Nainytė M, Müller F, Ganazzoli G, Chan CY, Crisp A, Globisch D, Carell T
Chemistry 26 (65) 14856-14860 [2020-11-20; online 2020-10-14]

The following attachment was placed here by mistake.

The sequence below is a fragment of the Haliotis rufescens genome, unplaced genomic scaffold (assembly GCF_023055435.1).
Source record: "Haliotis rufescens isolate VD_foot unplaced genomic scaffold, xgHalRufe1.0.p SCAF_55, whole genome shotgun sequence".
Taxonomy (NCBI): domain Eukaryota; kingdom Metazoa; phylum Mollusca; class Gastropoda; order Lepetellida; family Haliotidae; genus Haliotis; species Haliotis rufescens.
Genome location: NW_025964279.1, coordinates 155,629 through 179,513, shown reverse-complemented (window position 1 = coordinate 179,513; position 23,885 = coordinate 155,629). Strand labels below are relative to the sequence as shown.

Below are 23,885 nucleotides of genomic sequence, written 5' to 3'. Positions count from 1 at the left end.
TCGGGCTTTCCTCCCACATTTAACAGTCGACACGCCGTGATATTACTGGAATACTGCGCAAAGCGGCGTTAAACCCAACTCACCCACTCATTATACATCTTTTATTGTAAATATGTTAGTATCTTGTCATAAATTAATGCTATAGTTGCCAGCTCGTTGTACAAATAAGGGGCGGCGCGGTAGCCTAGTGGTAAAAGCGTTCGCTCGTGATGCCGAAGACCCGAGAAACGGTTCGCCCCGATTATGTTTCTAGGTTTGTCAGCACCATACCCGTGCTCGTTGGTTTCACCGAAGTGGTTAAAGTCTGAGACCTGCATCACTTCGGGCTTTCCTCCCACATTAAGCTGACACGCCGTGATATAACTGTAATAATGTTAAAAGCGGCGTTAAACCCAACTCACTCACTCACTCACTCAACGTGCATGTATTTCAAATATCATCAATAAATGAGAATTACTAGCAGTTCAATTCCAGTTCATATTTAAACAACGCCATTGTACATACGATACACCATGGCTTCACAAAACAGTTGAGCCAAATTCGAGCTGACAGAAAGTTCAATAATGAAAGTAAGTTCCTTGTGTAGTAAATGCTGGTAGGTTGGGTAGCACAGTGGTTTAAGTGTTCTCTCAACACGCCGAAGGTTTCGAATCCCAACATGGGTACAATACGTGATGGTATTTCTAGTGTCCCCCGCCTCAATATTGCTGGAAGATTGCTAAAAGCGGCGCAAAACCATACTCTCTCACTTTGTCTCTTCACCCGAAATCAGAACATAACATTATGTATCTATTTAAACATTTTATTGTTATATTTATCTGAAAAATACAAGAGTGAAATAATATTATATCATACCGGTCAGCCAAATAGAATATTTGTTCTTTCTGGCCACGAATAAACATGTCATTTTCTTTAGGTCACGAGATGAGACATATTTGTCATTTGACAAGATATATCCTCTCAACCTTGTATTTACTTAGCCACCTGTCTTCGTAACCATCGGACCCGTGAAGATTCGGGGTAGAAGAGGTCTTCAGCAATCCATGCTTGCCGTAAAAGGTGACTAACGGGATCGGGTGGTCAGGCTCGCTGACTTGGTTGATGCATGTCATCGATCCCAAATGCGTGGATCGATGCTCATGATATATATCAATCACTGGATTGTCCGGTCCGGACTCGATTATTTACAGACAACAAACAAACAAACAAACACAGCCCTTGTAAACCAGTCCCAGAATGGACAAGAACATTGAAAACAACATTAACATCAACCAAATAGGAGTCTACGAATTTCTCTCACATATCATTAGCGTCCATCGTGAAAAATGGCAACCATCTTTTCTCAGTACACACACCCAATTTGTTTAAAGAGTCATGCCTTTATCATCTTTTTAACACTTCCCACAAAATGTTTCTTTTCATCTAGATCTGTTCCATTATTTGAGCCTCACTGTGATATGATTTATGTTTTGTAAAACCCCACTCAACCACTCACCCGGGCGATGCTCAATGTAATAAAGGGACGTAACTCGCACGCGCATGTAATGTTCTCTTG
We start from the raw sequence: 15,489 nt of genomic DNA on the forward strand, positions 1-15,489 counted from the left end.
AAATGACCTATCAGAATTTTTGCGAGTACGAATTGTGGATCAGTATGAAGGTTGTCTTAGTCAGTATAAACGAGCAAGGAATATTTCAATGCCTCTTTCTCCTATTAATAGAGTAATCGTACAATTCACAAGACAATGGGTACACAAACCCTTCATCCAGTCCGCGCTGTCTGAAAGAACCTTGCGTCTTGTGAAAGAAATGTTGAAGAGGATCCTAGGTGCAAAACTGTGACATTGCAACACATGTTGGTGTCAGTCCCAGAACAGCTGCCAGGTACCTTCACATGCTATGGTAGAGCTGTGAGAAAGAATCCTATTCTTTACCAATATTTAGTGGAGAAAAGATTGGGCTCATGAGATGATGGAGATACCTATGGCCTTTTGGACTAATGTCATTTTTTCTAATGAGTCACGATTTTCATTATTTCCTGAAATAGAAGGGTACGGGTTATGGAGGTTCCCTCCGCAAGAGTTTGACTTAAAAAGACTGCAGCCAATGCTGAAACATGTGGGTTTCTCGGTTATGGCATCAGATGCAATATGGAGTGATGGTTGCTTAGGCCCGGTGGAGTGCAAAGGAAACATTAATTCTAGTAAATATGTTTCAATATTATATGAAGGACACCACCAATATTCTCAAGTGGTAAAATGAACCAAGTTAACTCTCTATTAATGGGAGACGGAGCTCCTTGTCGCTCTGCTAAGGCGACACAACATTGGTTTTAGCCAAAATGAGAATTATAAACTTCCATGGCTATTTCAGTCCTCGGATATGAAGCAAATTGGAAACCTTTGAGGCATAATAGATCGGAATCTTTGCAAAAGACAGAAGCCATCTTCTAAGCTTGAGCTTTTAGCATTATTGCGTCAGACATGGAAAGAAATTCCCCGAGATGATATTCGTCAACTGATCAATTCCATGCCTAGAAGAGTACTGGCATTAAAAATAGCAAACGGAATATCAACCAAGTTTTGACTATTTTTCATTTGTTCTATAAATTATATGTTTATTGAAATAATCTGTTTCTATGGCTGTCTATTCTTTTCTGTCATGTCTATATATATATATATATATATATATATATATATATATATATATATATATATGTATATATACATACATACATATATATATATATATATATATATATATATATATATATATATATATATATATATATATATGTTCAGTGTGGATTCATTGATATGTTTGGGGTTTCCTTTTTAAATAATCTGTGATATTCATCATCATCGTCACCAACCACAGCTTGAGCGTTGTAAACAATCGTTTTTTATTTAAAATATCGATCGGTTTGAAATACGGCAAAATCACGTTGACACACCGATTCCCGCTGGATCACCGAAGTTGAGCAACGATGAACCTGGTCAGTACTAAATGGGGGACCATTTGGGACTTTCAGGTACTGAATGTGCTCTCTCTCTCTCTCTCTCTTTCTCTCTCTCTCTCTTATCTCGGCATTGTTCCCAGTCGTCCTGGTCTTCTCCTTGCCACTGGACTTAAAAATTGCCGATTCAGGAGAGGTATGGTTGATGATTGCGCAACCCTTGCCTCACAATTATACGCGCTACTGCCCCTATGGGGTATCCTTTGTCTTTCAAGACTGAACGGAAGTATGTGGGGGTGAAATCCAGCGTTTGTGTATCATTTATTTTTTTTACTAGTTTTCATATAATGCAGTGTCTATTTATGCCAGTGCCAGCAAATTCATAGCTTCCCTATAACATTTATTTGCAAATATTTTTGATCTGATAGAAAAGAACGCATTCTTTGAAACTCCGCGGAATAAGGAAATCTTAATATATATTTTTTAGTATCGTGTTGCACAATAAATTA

Fossils of extinct species allow us to reconstruct the process of Darwinian evolution that led to the species diversity we see on Earth today. The origin of the first functional molecules able to undergo molecular evolution and thus eventually able to create life, are largely unknown. The most prominent idea in the field posits that biology was preceded by an era of molecular evolution, in which RNA molecules encoded information and catalysed their own replication. This RNA world concept stands against other hypotheses, that argue for example that life may have begun with catalytic peptides and primitive metabolic cycles. The question whether RNA or peptides were first is addressed by the RNA-peptide world concept, which postulates a parallel existence of both molecular species. A plausible experimental model of how such an RNA-peptide world may have looked like, however, is absent. Here we report the synthesis and physicochemical evaluation of amino acid containing adenosine bases, which are closely related to molecules that are found today in the anticodon stem-loop of tRNAs from all three kingdoms of life. We show that these adenosines lose their base pairing properties, which allow them to equip RNA with amino acids independent of the sequence context. As such we may consider them to be living molecular fossils of an extinct molecular RNA-peptide world.